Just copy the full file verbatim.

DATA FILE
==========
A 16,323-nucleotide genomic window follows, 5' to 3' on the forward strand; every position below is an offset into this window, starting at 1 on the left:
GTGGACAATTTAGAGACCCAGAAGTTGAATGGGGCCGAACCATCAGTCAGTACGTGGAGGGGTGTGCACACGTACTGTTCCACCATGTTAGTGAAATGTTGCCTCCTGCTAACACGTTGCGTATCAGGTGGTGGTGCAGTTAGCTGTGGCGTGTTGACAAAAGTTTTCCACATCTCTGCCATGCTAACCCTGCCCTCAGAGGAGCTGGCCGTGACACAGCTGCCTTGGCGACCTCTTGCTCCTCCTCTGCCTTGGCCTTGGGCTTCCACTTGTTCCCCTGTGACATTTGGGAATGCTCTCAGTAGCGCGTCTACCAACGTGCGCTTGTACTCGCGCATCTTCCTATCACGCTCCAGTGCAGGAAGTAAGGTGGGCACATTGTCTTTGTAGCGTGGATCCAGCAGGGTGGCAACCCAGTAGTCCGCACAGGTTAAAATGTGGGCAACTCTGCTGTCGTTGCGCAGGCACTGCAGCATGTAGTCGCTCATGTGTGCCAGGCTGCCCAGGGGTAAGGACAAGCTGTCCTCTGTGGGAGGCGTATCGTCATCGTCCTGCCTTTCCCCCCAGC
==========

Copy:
A 16,323-nucleotide genomic window follows, 5' to 3' on the forward strand; every position below is an offset into this window, starting at 1 on the left:
GTGGACAATTTAGAGACCCAGAAGTTGAATGGGGCCGAACCATCAGTCAGTACGTGGAGGGGTGTGCACACGTACTGTTCCACCATGTTAGTGAAATGTTGCCTCCTGCTAACACGTTGCGTATCAGGTGGTGGTGCAGTTAGCTGTGGCGTGTTGACAAAAGTTTTCCACATCTCTGCCATGCTAACCCTGCCCTCAGAGGAGCTGGCCGTGACACAGCTGCCTTGGCGACCTCTTGCTCCTCCTCTGCCTTGGCCTTGGGCTTCCACTTGTTCCCCTGTGACATTTGGGAATGCTCTCAGTAGCGCGTCTACCAACGTGCGCTTGTACTCGCGCATCTTCCTATCACGCTCCAGTGCAGGAAGTAAGGTGGGCACATTGTCTTTGTAGCGTGGATCCAGCAGGGTGGCAACCCAGTAGTCCGCACAGGTTAAAATGTGGGCAACTCTGCTGTCGTTGCGCAGGCACTGCAGCATGTAGTCGCTCATGTGTGCCAGGCTGCCCAGGGGTAAGGACAAGCTGTCCTCTGTGGGAGGCGTATCGTCATCGTCCTGCCTTTCCCCCCAGC